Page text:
Publication Date

May 1, 1990

Perspectives Section

From the Executive Director

The Association’s Washington springtime is always hectic. March and April of each year see the convening of the three constitutionally established division committees, Professional, Research, and Teaching. Also, it sees the Council’s spring meeting, before which the Council’s Finance Committee reviews and recommends an annual budget for the Council to consider; the Committee on Women Historians convenes; and other, ad-hoc committees often meet during this busy season. To commence the last decade of the millennium, the division committees chose to convene in alphabetic order, and we can report briefly on the first two in this issue. The Committee on Women Historians’ meeting is reported separately; other events will be reported this fall.

As always, the Professional Division Committee’s most difficult and most time-consuming task was consideration of cases of alleged breaches of the AHA Standards of Professional Conduct. The meeting on March 26 was no exception. Five cases already adjudicated were reviewed and the status of on-going actions taken concerning them. One case involved alleged plagiarism, which the committee found not to have occurred as charged, though one party to the case had placed itself in a position where appearances were misleading. In another case, in which plagiarism was found to have occurred in a manuscript, the university press considering it has withdrawn it from planned publication. In another case no plagiarism was found, but two scholars were working in the same field and using identical source collections, always a highly-charged state of affairs. In this case a serial publication was found to have given currency to the unproven and in fact untrue accusation and was rebuked by the Division for not permitting a response. A fourth case of an author’s rights having been violated by a foreign publisher has led to an important educational effort to alert scholar-authors to these dangers. The final case, involving plagiarism by a foreign writer of an American scholar’s work, has led to the cessation of sales and advertising of the flawed book by its publisher.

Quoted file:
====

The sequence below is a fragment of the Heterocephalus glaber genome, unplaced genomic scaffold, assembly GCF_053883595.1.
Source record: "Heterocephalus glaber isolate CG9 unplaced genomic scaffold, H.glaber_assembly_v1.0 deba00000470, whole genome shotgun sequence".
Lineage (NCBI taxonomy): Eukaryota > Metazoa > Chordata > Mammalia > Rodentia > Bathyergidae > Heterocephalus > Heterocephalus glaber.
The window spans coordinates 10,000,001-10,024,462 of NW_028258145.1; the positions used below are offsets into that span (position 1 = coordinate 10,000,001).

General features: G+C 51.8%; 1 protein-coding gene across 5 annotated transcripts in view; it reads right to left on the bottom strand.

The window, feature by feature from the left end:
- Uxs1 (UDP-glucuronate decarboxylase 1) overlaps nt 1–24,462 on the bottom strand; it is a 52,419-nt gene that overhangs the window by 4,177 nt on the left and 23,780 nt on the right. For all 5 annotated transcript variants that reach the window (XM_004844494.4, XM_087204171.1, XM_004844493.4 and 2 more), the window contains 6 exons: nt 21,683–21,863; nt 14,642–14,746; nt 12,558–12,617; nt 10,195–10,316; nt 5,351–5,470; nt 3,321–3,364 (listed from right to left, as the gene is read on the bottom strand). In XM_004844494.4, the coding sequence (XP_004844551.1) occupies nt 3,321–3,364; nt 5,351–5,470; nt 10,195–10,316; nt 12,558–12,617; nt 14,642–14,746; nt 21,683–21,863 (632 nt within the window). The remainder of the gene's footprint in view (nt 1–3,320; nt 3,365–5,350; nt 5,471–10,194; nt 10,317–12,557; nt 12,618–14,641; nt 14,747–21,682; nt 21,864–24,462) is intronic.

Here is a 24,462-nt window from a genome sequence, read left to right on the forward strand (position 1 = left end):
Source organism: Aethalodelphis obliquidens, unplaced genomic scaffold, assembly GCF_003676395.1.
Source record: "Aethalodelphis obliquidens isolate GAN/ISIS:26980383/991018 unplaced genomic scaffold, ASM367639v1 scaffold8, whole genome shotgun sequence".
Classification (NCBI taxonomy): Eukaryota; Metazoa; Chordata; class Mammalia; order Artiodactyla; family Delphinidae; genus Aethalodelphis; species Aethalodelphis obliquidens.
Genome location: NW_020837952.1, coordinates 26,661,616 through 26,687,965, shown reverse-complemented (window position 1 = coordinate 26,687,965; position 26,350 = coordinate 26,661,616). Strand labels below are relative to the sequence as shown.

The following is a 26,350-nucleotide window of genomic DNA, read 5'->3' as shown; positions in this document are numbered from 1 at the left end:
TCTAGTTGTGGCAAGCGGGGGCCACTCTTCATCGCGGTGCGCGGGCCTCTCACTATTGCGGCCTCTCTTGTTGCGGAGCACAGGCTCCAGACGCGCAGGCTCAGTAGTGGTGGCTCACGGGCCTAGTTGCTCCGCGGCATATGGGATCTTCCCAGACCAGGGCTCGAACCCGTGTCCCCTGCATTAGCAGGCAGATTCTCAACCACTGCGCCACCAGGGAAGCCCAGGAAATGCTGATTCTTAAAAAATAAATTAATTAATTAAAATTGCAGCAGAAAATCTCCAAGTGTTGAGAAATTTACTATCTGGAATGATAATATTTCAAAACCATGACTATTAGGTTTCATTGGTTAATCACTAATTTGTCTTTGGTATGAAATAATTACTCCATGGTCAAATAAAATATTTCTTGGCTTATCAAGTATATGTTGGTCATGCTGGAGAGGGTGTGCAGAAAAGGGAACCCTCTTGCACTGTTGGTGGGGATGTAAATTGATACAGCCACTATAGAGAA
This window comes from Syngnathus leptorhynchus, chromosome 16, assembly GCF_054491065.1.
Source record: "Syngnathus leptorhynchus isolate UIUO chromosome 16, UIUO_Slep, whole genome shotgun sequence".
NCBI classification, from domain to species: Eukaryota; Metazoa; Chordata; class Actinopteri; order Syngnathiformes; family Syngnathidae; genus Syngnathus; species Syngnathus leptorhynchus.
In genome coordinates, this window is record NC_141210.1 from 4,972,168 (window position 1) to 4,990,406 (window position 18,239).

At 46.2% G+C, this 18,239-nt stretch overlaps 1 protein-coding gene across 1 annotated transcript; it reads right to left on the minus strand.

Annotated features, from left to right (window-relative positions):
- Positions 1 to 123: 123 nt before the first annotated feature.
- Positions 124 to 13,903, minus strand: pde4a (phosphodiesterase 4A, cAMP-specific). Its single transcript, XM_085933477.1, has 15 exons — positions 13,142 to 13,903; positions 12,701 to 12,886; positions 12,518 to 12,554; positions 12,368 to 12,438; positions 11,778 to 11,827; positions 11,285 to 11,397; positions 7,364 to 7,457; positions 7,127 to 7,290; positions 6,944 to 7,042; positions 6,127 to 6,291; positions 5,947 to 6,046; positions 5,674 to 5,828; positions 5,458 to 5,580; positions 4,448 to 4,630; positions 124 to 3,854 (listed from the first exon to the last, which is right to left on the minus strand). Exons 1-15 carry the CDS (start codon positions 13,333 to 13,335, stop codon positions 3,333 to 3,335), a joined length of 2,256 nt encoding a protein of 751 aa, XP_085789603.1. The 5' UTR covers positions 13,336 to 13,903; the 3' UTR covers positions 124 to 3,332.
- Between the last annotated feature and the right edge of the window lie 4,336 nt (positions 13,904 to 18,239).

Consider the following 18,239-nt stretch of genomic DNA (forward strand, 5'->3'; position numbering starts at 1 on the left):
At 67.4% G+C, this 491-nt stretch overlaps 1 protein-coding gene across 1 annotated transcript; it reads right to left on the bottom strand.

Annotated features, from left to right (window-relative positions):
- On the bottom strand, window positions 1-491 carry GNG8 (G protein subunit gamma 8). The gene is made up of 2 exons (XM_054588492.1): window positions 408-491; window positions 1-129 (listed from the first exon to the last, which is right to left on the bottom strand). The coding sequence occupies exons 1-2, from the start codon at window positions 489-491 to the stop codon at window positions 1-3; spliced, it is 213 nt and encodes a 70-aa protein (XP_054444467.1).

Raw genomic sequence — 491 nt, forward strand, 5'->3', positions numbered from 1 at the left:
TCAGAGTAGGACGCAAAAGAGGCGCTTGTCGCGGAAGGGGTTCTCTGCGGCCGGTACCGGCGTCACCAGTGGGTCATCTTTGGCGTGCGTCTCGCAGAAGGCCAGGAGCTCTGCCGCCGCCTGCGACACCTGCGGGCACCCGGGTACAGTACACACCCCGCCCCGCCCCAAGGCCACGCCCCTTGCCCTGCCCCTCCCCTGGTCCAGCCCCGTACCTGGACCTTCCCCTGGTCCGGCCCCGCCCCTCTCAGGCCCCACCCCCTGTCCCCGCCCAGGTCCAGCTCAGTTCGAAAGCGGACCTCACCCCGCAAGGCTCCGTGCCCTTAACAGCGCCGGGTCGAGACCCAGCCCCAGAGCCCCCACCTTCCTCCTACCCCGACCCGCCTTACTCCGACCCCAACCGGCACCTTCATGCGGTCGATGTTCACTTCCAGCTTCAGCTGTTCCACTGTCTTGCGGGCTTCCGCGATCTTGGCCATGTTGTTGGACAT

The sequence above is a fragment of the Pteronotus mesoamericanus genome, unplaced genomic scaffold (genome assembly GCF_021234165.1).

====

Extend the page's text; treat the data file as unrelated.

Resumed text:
Three new cases were adjudicated by the Division. In one case a department of history sought an advisory opinion on a previous case, in which the book had been withdrawn. The Division agreed that plagiarism had occurred. In a second case the Division found that an academic had violated professional ethics by misrepresentations in a curriculum vitae and has informed the institution. The final case concerned a matter of truth in advertising of a position vacancy; the Professional Division found that the advertisement in question should indeed have been more explicit regarding limitations in the field of candidates sought. The Division is itself seeking Council guidance on the question of Perspectives carrying position advertisements for discriminatory recruitment, even though the particular type of recruiting has been deemed legal by the courts.

Other important matters taken up by the Division included a recommendation to the Council to establish a new committee of the AHA on minority historians. The Professional Division worked on possible sessions for the next two annual meetings focused on professional concerns of the membership, and recommended the more frequent awarding of a prize for service to the profession.